Leung Chun-ying

Hong Kong leader’s threatened libel suit against Apple Daily ridiculous, says Transparency International head

Jose Carlos Ugaz comments on legal letter sent to newspaper over its comments concerning HK$50 million payment to Leung Chun-ying by UGL

PUBLISHED : Wednesday, 19 October, 2016, 9:05pm
UPDATED : Wednesday, 19 October, 2016, 10:03pm

The threatened libel suit against a popular local newspaper by Chief Executive Leung Chun-ying is “ridiculous”, the global head of anti-graft watchdog Transparency International said on Wednesday.

Last month, Leung’s lawyers sent Apply Daily a legal letter demanding the Chinese-language newspaper cease making allegations of impropriety over a payment of HK$50 million he received from Australian firm UGL before he took office in 2012.

The chief executive also demanded a statement of retraction be printed in the newspaper.

“It is ridiculous to [have a lawyer send in a legal letter] saying you should not talk about these issues because those are the issues that need to be open to the public ... for the circulation of ideas,” said Jose Carlos Ugaz, global chairman of the Berlin-based group.

“If you have not done anything wrong, why try to impede people to talk or investigate about those cases? That’s a terrible sign, ” Ugaz said at a media roundtable with Hong Kong journalists at the North Point headquarters of the Independent Commission Against Corruption (ICAC).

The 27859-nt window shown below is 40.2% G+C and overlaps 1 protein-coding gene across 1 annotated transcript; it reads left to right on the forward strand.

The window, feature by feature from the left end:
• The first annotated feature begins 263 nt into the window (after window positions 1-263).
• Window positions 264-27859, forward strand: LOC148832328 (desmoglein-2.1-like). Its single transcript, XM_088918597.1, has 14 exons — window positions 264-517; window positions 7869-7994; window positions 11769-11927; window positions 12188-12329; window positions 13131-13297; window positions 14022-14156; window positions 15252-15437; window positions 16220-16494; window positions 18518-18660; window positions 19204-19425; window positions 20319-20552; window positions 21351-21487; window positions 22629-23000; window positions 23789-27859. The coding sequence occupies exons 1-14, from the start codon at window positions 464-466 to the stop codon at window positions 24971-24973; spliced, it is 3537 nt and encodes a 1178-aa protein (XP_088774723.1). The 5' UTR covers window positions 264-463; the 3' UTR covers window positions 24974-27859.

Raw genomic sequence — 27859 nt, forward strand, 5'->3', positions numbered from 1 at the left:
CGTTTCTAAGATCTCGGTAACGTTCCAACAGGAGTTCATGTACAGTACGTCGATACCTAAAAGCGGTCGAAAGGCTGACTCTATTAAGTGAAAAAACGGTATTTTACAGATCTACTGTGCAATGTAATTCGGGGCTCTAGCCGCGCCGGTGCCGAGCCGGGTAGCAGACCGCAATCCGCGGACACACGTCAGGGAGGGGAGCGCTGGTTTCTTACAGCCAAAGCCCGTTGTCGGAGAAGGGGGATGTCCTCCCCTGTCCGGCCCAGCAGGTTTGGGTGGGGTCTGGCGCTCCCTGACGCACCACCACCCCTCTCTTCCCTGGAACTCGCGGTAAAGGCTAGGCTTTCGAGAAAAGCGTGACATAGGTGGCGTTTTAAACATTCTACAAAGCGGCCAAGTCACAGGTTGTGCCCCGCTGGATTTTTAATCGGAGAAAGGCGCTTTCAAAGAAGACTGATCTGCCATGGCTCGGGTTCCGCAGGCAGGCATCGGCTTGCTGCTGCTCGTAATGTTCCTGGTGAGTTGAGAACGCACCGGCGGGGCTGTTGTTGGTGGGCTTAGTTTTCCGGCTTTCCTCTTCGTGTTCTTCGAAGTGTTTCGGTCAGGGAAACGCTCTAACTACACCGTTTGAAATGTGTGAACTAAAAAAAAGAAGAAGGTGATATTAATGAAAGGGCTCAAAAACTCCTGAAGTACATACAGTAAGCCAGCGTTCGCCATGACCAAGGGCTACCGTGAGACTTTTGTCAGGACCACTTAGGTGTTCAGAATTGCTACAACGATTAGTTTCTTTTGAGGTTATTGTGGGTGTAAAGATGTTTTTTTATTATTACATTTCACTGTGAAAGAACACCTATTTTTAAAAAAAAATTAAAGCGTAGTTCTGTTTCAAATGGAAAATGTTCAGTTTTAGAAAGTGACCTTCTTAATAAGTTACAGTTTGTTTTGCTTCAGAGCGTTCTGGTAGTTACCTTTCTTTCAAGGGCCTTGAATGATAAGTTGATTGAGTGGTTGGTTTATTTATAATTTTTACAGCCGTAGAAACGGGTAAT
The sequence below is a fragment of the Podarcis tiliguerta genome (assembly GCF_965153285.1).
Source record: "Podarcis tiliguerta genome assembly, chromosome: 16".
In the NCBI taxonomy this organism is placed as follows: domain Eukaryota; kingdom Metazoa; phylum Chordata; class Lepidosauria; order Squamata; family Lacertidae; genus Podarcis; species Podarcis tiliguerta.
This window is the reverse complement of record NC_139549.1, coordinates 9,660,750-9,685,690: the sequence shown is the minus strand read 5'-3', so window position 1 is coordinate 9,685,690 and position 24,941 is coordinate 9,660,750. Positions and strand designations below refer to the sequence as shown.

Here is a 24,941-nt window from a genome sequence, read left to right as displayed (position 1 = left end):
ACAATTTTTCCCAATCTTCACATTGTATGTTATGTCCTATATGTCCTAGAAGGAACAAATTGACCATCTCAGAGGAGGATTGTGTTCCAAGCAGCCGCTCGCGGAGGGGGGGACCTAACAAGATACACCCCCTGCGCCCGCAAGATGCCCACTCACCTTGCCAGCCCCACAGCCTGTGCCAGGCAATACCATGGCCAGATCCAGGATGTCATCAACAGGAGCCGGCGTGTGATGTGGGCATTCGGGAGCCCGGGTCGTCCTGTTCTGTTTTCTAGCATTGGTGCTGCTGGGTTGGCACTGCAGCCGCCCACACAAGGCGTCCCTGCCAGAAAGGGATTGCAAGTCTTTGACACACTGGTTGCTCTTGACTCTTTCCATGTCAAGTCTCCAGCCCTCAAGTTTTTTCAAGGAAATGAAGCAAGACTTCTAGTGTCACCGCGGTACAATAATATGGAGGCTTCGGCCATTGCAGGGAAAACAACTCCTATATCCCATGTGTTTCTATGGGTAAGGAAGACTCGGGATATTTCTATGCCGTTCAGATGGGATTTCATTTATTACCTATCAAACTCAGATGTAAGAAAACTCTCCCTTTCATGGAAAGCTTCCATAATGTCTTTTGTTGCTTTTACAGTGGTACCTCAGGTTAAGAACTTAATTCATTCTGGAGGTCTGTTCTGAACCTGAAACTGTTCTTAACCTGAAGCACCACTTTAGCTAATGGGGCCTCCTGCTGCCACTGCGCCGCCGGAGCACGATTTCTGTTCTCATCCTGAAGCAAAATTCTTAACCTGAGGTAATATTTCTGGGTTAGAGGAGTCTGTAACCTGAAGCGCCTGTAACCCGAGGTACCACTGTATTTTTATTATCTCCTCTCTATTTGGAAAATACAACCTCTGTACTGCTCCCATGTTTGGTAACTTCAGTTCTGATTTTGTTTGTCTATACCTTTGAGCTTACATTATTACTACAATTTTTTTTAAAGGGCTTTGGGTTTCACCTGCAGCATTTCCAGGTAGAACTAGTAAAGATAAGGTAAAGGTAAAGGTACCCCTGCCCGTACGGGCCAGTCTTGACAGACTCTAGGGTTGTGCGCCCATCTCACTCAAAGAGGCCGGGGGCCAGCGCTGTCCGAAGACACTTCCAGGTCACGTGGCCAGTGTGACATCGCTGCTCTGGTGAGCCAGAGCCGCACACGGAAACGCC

“Censorship will never be accepted by an organisation like ours,” Ugaz added, in response to a question about the issue raised by an Apply Daily journalist.

The newspaper has so far not agreed to Leung’s demand for an apology.

In comments to the media after the legal letter was sent to the newspaper, Leung defended the move. “Press freedom and the media’s responsibility to report the whole truth do not contradict one another,” he said.

Ugaz said he met Leung on Tuesday as part of a two-day visit to the city.

The Peruvian, best known for leading corruption investigations against deposed Peruvian president Alberto Fujimori, said he was convinced that Leung was sincere about combating corruption.

“What he said and the way he said it made me feel that he was [truthful] in his expression ... but I cannot get into his head or his soul,” Ugaz said.

Asked whether the Prevention of Bribery Ordinance should be further tightened to ensure a chief executive could be held to account for corruption, Ugaz said: “If there is such a gap in the legal system, it should be addressed”.

“Nobody should be above the law. If there are situations or allegations of wrongdoing, the state should have all the means in order to investigate that person if he is a king, a president, prime minister or chief executive,” Ugaz said.

Ugaz said he asked the current ICAC chief Simon Peh Yun-lu about the surprise replacement of high-flying graft-buster Rebecca Li Bo-Ian as the head of the operations department just a year after she took on the role.

The change in July prompted questions about whether Li was removed from the position because she refused to go soft on an ongoing investigation into the UGL payment received by Leung. The chief executive and the ICAC rejected the allegation.

“We heard about the case. We asked yesterday about it. We received a response ... [Peh] says it has nothing to do with the investigation [and] her departure,” Ugaz said.